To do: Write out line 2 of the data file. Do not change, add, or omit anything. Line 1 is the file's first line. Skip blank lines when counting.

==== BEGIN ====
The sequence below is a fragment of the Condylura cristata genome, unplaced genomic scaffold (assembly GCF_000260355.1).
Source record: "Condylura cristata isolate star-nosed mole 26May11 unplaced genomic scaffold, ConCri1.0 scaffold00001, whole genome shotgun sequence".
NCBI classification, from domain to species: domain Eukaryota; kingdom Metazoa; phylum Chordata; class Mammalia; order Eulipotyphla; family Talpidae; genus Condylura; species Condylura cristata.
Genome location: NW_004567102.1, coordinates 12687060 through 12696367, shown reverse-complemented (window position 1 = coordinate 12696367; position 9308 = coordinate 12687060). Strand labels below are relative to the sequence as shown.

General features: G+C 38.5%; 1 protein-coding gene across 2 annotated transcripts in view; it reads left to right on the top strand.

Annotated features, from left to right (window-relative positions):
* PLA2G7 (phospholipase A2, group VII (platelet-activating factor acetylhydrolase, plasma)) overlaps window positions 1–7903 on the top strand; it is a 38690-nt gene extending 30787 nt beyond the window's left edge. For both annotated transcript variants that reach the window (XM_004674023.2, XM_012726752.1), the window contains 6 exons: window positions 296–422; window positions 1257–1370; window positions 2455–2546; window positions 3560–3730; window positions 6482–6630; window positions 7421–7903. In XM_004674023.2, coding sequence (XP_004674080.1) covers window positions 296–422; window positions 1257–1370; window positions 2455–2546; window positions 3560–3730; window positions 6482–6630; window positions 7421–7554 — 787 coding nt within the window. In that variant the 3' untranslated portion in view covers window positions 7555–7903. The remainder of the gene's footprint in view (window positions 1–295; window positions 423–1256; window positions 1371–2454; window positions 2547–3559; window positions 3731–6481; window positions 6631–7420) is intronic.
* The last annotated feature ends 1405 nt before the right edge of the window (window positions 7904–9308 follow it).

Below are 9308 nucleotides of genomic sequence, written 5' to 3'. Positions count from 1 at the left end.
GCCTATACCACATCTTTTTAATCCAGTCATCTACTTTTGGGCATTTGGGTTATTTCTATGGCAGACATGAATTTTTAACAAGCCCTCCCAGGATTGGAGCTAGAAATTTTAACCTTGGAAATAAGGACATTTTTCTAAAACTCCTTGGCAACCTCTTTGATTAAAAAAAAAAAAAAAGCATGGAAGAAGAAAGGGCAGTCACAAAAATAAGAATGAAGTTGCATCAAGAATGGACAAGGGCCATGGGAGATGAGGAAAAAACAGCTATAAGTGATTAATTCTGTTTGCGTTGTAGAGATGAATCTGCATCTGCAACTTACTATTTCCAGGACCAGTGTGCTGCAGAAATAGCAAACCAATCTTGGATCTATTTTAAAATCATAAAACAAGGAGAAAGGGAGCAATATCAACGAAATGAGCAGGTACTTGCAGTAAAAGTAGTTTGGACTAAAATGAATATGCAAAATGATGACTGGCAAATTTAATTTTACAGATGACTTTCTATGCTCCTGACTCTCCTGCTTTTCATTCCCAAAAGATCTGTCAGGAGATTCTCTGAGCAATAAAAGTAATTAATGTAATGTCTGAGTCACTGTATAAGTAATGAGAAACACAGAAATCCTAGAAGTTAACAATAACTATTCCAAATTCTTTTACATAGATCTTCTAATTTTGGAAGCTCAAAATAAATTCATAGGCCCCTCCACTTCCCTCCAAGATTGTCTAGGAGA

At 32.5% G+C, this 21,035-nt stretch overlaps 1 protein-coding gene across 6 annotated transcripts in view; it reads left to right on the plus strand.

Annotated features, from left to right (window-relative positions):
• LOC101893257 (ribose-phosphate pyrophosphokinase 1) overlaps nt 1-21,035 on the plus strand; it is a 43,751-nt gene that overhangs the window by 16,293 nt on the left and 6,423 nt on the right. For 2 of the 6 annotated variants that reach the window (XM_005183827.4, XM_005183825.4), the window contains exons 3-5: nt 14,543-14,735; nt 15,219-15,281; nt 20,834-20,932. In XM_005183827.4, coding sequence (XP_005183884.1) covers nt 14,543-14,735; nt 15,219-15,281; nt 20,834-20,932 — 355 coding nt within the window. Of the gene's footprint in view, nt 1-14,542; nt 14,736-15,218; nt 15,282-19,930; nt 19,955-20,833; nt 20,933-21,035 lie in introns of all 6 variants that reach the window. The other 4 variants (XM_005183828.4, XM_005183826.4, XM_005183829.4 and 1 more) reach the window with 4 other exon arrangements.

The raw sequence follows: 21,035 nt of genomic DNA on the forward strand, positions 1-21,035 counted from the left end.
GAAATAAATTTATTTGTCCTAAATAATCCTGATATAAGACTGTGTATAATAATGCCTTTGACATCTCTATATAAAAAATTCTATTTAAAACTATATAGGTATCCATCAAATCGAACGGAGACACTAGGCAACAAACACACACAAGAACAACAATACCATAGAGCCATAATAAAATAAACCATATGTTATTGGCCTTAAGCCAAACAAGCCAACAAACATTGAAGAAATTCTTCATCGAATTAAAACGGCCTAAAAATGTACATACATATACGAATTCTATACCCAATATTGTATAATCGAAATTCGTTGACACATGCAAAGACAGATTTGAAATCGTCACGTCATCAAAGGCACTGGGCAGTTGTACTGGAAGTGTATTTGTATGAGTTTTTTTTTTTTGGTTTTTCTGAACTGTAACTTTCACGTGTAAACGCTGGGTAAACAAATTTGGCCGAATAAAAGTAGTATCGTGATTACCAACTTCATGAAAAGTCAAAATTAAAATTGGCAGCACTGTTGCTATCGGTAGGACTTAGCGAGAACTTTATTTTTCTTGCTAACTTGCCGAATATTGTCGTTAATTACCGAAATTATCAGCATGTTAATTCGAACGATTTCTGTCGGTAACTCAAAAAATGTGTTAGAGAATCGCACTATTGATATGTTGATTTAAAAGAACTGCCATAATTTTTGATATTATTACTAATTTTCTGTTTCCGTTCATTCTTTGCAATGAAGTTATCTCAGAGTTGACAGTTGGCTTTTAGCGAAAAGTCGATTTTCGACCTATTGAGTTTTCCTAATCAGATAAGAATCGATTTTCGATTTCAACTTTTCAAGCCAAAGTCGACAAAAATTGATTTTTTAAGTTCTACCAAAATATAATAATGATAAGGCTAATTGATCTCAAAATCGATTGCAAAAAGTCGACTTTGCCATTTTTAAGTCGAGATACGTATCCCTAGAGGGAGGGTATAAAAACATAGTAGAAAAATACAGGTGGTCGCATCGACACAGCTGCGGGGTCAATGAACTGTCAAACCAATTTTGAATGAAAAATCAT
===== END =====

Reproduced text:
Source record: "Condylura cristata isolate star-nosed mole 26May11 unplaced genomic scaffold, ConCri1.0 scaffold00001, whole genome shotgun sequence".